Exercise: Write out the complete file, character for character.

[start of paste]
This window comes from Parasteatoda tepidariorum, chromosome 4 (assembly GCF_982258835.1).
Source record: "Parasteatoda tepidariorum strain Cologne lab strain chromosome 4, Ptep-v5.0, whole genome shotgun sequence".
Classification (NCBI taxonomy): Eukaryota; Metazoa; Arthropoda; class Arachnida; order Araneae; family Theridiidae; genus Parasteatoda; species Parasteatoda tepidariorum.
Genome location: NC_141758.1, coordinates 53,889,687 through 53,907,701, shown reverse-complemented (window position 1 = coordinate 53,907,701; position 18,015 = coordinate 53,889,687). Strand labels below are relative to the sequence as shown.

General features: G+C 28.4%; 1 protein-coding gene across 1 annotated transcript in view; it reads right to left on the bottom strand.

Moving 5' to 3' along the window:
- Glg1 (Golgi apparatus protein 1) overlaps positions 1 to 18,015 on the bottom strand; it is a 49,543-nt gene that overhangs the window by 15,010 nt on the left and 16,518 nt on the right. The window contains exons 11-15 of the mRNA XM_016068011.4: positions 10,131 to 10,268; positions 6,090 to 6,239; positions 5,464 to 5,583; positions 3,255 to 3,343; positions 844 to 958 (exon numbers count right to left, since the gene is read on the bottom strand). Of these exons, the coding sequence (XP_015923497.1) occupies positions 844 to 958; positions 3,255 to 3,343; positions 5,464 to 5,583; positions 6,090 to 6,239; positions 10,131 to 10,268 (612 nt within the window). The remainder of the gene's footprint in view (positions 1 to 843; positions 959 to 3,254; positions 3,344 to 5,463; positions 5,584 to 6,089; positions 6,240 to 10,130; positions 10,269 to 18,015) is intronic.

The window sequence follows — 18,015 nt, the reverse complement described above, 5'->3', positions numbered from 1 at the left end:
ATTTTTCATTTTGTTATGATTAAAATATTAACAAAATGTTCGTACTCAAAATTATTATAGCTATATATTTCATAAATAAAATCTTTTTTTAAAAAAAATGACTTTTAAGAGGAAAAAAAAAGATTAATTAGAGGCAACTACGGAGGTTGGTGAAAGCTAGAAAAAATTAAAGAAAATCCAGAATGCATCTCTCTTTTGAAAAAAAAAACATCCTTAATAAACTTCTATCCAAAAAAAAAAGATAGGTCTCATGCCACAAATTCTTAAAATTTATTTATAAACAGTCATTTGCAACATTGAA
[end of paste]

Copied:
This window comes from Parasteatoda tepidariorum, chromosome 4 (assembly GCF_982258835.1).
Source record: "Parasteatoda tepidariorum strain Cologne lab strain chromosome 4, Ptep-v5.0, whole genome shotgun sequence".
Classification (NCBI taxonomy): Eukaryota; Metazoa; Arthropoda; class Arachnida; order Araneae; family Theridiidae; genus Parasteatoda; species Parasteatoda tepidariorum.
Genome location: NC_141758.1, coordinates 53,889,687 through 53,907,701, shown reverse-complemented (window position 1 = coordinate 53,907,701; position 18,015 = coordinate 53,889,687). Strand labels below are relative to the sequence as shown.

General features: G+C 28.4%; 1 protein-coding gene across 1 annotated transcript in view; it reads right to left on the bottom strand.

Moving 5' to 3' along the window:
- Glg1 (Golgi apparatus protein 1) overlaps positions 1 to 18,015 on the bottom strand; it is a 49,543-nt gene that overhangs the window by 15,010 nt on the left and 16,518 nt on the right. The window contains exons 11-15 of the mRNA XM_016068011.4: positions 10,131 to 10,268; positions 6,090 to 6,239; positions 5,464 to 5,583; positions 3,255 to 3,343; positions 844 to 958 (exon numbers count right to left, since the gene is read on the bottom strand). Of these exons, the coding sequence (XP_015923497.1) occupies positions 844 to 958; positions 3,255 to 3,343; positions 5,464 to 5,583; positions 6,090 to 6,239; positions 10,131 to 10,268 (612 nt within the window). The remainder of the gene's footprint in view (positions 1 to 843; positions 959 to 3,254; positions 3,344 to 5,463; positions 5,584 to 6,089; positions 6,240 to 10,130; positions 10,269 to 18,015) is intronic.

The window sequence follows — 18,015 nt, the reverse complement described above, 5'->3', positions numbered from 1 at the left end:
ATTTTTCATTTTGTTATGATTAAAATATTAACAAAATGTTCGTACTCAAAATTATTATAGCTATATATTTCATAAATAAAATCTTTTTTTAAAAAAAATGACTTTTAAGAGGAAAAAAAAAGATTAATTAGAGGCAACTACGGAGGTTGGTGAAAGCTAGAAAAAATTAAAGAAAATCCAGAATGCATCTCTCTTTTGAAAAAAAAAACATCCTTAATAAACTTCTATCCAAAAAAAAAAGATAGGTCTCATGCCACAAATTCTTAAAATTTATTTATAAACAGTCATTTGCAACATTGAA